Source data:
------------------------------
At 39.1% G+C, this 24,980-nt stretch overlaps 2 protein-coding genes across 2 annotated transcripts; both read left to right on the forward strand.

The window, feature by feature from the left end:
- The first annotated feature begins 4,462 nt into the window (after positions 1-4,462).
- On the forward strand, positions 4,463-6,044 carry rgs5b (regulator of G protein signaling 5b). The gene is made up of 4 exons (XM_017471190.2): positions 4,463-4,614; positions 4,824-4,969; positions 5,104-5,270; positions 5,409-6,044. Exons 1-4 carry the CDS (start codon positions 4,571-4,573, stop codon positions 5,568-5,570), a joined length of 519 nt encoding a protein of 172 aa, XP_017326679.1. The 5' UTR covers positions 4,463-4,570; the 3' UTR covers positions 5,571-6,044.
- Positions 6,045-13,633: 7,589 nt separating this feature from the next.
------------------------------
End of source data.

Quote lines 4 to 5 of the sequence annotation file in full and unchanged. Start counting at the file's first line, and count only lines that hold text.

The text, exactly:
- On the forward strand, positions 4,463-6,044 carry rgs5b (regulator of G protein signaling 5b). The gene is made up of 4 exons (XM_017471190.2): positions 4,463-4,614; positions 4,824-4,969; positions 5,104-5,270; positions 5,409-6,044. Exons 1-4 carry the CDS (start codon positions 4,571-4,573, stop codon positions 5,568-5,570), a joined length of 519 nt encoding a protein of 172 aa, XP_017326679.1. The 5' UTR covers positions 4,463-4,570; the 3' UTR covers positions 5,571-6,044.
- Positions 6,045-13,633: 7,589 nt separating this feature from the next.